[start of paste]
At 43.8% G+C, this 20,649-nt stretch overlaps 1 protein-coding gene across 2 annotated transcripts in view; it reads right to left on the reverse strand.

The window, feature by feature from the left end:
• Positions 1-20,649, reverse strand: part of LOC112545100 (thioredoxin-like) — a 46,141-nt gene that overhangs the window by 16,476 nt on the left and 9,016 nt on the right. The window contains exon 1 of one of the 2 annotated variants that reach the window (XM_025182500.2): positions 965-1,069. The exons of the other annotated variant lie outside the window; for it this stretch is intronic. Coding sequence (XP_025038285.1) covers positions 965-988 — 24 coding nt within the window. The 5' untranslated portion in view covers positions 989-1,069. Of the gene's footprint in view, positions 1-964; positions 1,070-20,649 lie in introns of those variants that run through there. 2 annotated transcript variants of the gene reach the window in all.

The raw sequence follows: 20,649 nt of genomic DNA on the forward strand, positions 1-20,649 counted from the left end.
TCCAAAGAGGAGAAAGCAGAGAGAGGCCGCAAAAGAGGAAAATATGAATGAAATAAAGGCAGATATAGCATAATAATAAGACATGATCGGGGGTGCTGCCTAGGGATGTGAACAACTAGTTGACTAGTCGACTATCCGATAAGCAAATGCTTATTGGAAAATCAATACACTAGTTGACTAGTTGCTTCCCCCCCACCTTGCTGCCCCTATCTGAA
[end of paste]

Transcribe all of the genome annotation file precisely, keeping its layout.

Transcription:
At 43.8% G+C, this 20,649-nt stretch overlaps 1 protein-coding gene across 2 annotated transcripts in view; it reads right to left on the reverse strand.

The window, feature by feature from the left end:
• Positions 1-20,649, reverse strand: part of LOC112545100 (thioredoxin-like) — a 46,141-nt gene that overhangs the window by 16,476 nt on the left and 9,016 nt on the right. The window contains exon 1 of one of the 2 annotated variants that reach the window (XM_025182500.2): positions 965-1,069. The exons of the other annotated variant lie outside the window; for it this stretch is intronic. Coding sequence (XP_025038285.1) covers positions 965-988 — 24 coding nt within the window. The 5' untranslated portion in view covers positions 989-1,069. Of the gene's footprint in view, positions 1-964; positions 1,070-20,649 lie in introns of those variants that run through there. 2 annotated transcript variants of the gene reach the window in all.

The raw sequence follows: 20,649 nt of genomic DNA on the forward strand, positions 1-20,649 counted from the left end.
TCCAAAGAGGAGAAAGCAGAGAGAGGCCGCAAAAGAGGAAAATATGAATGAAATAAAGGCAGATATAGCATAATAATAAGACATGATCGGGGGTGCTGCCTAGGGATGTGAACAACTAGTTGACTAGTCGACTATCCGATAAGCAAATGCTTATTGGAAAATCAATACACTAGTTGACTAGTTGCTTCCCCCCCACCTTGCTGCCCCTATCTGAA